1. Many landlords are not selfish – they are practical people who have spent yrs of weekend fixing up places so you can have a rental. If you can’t buy – then rent. But if you don’t want to pay market rent – no one is forcing you to live in SF.

        It’s expensive to buy – so it’s make sense that it’s expensive to rent. Any more of this nonsense and a lot of renters are going to see an eviction notice. It’s better for owners to sell that to deal with such onerous rental laws.

        And for all that say ‘well you knew what you were getting into’ – that would be fine if the BOS didn’t keep chaining the rules to be more restrictive.

        Repeal rent control. It clearly doesn’t work.

  8. Lydia- if you truly are seeking landlord perspectives, why don’t you reach out to SPOSFI- small property owners of San Francisco institute. They will be able to provide you with A LOT of info that gets little coverage in the mainstream media.

    Their web site is:

    1. Landlords should get together and evict her out of SF.
      She needs a lesson in economics.

      Those who never try to buy a place just complain about those who have worked hard to buy, and then have the nerve to complain that someone who has bought offers to provide hosing to renters.

      Enough of the entitled folks in SF. Its time to rent where you can afford, and time for landlords to sell their units to middle class who will release this city from communism.

  9. I appreciate the new comments policy. Thank you. For too long the comments section has been dominated by a small minority of chronic posters.

  10. the people at vanguard properties are some of the most down to earth, community based business people I have ever seen in the mission. if you’ve spent a lot of time on 21st and mission and have interacted with the real estate agents there it really mostly seems like they are caring people whom are diverse culturally… I see agents at the local biker bar and have talked to quite a few of them who live in castro, mission and bernal…. none of these people seem like the types who want to hurt anyone… whomever the purported culprit is for these evictiions its hard to believe that a bunch of liberal sf real estate agents whom are all members of my community are “evil doers”. this is like some george bush war on terror stuff…. if people want to blame people in the community for policy issues like cost of buyouts, blame the current district supervisor who has no relocation strategy and only thinks “more buyout money” is the solution as opposed to real site location offers, free moving services and free rent incentives. buy out increase does nothing for people who dont have the wherewithall to move anyways….

  11. I love the City of San Francisco, been there many times. It is very true from what I see that the City is being usurped by the tech companies — Google, Yahoo, Facebook, Twitter, LinkedIn So my question to Ms. McElroy and your ilk, Ms. McElroy is, why in the heck don’t you get contributions and post what these tech companies are doing to people up there — maybe take out a webpage and everytime there’s a click on one of these sites, it gets a popup or something? — have people STOP using them. Pure and simple. It’s called a tech protest!! We existed before Google, Twitter, Facebook (which by the way is probably government sponsored to invade your privacy and offer no tangible educational or information effects except to make Zuckerberg) a billionaire. Yes, it IS true that tech people deserve the fruits of their labor. They are smarter than a lot of us. But that DOESN’T exclude those who also work hard even if they don’t succeed in business. It doesn’t make others lazy. If you can’t stand the sight of blood, so you’re not a doctor, but you are a hard-working bus driver, or teacher, or child care giver, are you evil — are you lazy? No, you are not. You just don’t have a business side to you.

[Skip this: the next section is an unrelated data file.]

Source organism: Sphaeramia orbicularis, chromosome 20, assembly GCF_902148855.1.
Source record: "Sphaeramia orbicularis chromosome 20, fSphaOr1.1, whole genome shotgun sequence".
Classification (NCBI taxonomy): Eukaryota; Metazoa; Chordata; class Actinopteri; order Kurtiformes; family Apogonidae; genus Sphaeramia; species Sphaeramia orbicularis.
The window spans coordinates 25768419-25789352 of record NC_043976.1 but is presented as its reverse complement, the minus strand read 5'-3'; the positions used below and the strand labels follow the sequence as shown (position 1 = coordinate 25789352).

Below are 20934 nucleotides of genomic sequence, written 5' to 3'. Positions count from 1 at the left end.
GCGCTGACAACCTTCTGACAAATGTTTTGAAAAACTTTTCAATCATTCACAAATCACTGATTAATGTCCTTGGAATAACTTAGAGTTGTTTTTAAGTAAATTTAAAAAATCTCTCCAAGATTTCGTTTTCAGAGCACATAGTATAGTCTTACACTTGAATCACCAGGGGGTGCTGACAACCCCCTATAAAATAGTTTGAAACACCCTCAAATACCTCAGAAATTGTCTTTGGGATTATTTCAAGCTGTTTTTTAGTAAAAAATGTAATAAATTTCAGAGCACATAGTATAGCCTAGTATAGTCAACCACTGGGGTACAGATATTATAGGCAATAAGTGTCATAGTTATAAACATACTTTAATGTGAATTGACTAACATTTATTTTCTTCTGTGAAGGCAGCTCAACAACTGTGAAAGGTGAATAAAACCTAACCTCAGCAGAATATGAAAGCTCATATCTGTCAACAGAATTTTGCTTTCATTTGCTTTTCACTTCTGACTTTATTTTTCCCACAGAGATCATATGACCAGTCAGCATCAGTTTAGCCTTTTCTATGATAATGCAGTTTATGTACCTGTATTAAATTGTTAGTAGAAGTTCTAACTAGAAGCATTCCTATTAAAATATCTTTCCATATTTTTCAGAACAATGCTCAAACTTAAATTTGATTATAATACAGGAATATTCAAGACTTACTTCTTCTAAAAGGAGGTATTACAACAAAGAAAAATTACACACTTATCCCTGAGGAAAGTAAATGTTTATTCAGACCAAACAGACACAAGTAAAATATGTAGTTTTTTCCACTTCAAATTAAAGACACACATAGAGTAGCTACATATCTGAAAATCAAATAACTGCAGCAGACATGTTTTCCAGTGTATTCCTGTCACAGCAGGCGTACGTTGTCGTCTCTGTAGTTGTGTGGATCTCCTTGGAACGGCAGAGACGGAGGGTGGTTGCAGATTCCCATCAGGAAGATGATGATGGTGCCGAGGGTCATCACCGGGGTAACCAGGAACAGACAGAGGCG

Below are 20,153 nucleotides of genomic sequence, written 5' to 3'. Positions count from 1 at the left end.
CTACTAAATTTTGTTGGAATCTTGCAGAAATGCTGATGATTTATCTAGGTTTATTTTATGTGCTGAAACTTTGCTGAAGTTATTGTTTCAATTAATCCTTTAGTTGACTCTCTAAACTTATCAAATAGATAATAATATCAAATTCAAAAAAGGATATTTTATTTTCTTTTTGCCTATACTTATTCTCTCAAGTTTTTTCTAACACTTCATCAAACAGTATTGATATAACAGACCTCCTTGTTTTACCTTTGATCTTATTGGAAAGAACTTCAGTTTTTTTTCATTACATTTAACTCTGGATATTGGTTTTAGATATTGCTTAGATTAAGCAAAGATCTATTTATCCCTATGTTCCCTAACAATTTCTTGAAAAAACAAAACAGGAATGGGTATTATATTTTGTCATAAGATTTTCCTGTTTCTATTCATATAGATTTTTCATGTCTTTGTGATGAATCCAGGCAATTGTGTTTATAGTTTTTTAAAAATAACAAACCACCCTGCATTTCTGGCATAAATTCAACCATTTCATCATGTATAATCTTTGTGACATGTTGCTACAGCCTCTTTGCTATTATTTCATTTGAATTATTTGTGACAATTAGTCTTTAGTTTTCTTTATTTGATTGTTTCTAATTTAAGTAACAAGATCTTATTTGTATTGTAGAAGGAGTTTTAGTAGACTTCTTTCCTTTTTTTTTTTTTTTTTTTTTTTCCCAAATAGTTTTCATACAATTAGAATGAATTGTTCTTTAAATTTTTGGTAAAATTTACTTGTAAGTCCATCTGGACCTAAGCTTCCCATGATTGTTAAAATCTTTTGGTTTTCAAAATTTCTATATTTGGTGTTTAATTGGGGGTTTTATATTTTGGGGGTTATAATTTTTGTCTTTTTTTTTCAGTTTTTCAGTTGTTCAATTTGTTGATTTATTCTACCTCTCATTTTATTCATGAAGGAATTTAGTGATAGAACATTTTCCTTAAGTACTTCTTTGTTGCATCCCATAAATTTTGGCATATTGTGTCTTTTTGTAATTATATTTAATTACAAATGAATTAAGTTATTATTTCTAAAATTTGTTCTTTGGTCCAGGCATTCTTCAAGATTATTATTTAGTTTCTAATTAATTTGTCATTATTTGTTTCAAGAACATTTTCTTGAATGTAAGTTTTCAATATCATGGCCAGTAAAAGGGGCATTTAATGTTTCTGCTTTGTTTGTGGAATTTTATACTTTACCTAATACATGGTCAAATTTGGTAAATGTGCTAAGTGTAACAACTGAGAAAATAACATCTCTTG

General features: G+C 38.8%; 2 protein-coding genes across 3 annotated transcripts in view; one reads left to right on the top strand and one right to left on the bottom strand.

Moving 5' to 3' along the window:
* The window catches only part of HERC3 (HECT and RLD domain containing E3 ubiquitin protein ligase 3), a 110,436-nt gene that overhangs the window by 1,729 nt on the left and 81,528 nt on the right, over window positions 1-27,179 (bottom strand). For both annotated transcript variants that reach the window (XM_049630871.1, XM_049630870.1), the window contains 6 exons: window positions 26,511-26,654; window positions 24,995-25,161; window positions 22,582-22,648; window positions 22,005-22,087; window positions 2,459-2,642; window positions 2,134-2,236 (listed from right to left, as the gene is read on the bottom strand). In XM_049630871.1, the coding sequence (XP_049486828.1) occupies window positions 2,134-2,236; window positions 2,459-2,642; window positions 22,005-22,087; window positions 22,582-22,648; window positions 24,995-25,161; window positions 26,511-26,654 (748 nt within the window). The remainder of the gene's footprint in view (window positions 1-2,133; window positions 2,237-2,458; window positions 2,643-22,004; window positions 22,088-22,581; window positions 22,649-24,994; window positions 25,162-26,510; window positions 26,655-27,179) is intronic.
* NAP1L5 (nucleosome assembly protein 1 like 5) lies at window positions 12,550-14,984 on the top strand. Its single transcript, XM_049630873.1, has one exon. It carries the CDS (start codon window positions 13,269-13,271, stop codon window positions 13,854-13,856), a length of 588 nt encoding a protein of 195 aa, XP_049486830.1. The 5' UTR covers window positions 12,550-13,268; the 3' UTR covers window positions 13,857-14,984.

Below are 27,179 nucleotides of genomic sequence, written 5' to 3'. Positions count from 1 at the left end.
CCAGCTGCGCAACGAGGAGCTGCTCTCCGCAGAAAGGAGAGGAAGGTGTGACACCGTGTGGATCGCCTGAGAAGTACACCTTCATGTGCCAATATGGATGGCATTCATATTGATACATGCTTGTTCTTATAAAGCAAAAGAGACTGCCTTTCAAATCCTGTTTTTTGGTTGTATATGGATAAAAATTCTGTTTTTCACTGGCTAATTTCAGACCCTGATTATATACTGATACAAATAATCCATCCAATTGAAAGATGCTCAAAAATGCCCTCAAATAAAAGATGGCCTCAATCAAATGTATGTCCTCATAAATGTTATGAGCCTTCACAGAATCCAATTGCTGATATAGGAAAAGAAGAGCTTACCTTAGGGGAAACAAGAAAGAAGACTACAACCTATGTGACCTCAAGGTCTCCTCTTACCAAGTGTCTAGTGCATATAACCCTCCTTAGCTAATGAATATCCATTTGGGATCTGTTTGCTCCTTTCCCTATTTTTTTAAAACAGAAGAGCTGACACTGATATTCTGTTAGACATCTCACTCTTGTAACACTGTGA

So the best answer for those of us “lazy, un-business-minded individuals, is to NOT sponsor these companies at all. Stay away from them and spread the word to everyone else. Buy sustainable produce, stay away from the internet to use Google, Facebook Twitter, LinkedIn, Yahoo.

    Microsoft is headquartered in Redmond, Washington. Surely, there are brilliant-minded college students in the Bay Area who can develop an alternative search engine to these parasitic oligarchs!!

    You are also to blame, too, Ms. McElroy. These technology parasites take and give back very little. Of course, Zuckerberg is giving millions to “charity.” It’s a tax deduction, and he parasitically earned his money. He is not Tesla, nor are the other tech parasites. It’s a website. They did not invent the Internet. They confiscated it.

    Turn it around, why don’t you? Spread the word. I’m doing it. I use AT&T, why not have EVERYBODY use AT&T or another browser and boycott these sites.